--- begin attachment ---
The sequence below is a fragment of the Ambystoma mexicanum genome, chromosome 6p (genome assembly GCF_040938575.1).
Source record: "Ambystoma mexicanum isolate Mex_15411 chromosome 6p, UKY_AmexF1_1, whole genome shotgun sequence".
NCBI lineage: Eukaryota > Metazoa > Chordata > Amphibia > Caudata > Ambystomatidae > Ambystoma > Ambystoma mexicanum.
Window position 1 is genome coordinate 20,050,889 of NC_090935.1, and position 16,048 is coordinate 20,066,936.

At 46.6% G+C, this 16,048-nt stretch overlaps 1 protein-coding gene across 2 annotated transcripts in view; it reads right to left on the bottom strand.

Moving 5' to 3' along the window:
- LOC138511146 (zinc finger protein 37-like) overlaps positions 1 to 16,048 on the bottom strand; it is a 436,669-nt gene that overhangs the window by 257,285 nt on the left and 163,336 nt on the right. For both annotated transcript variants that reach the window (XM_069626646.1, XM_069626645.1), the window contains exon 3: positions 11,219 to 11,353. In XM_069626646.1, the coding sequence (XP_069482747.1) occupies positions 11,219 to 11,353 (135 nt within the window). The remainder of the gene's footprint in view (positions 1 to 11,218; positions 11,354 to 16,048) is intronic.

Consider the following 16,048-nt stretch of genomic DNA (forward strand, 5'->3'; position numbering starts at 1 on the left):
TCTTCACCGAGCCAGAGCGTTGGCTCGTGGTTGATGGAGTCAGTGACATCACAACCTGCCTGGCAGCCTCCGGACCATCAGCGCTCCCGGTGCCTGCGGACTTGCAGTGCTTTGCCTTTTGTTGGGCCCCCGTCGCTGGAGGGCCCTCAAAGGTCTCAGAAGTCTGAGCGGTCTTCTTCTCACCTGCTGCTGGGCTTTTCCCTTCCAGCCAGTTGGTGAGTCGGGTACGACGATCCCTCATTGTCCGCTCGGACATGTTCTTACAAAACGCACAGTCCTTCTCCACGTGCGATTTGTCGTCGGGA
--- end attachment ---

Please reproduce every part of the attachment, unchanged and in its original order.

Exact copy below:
The sequence below is a fragment of the Ambystoma mexicanum genome, chromosome 6p (genome assembly GCF_040938575.1).
Source record: "Ambystoma mexicanum isolate Mex_15411 chromosome 6p, UKY_AmexF1_1, whole genome shotgun sequence".
NCBI lineage: Eukaryota > Metazoa > Chordata > Amphibia > Caudata > Ambystomatidae > Ambystoma > Ambystoma mexicanum.
Window position 1 is genome coordinate 20,050,889 of NC_090935.1, and position 16,048 is coordinate 20,066,936.

At 46.6% G+C, this 16,048-nt stretch overlaps 1 protein-coding gene across 2 annotated transcripts in view; it reads right to left on the bottom strand.

Moving 5' to 3' along the window:
- LOC138511146 (zinc finger protein 37-like) overlaps positions 1 to 16,048 on the bottom strand; it is a 436,669-nt gene that overhangs the window by 257,285 nt on the left and 163,336 nt on the right. For both annotated transcript variants that reach the window (XM_069626646.1, XM_069626645.1), the window contains exon 3: positions 11,219 to 11,353. In XM_069626646.1, the coding sequence (XP_069482747.1) occupies positions 11,219 to 11,353 (135 nt within the window). The remainder of the gene's footprint in view (positions 1 to 11,218; positions 11,354 to 16,048) is intronic.

Consider the following 16,048-nt stretch of genomic DNA (forward strand, 5'->3'; position numbering starts at 1 on the left):
TCTTCACCGAGCCAGAGCGTTGGCTCGTGGTTGATGGAGTCAGTGACATCACAACCTGCCTGGCAGCCTCCGGACCATCAGCGCTCCCGGTGCCTGCGGACTTGCAGTGCTTTGCCTTTTGTTGGGCCCCCGTCGCTGGAGGGCCCTCAAAGGTCTCAGAAGTCTGAGCGGTCTTCTTCTCACCTGCTGCTGGGCTTTTCCCTTCCAGCCAGTTGGTGAGTCGGGTACGACGATCCCTCATTGTCCGCTCGGACATGTTCTTACAAAACGCACAGTCCTTCTCCACGTGCGATTTGTCGTCGGGA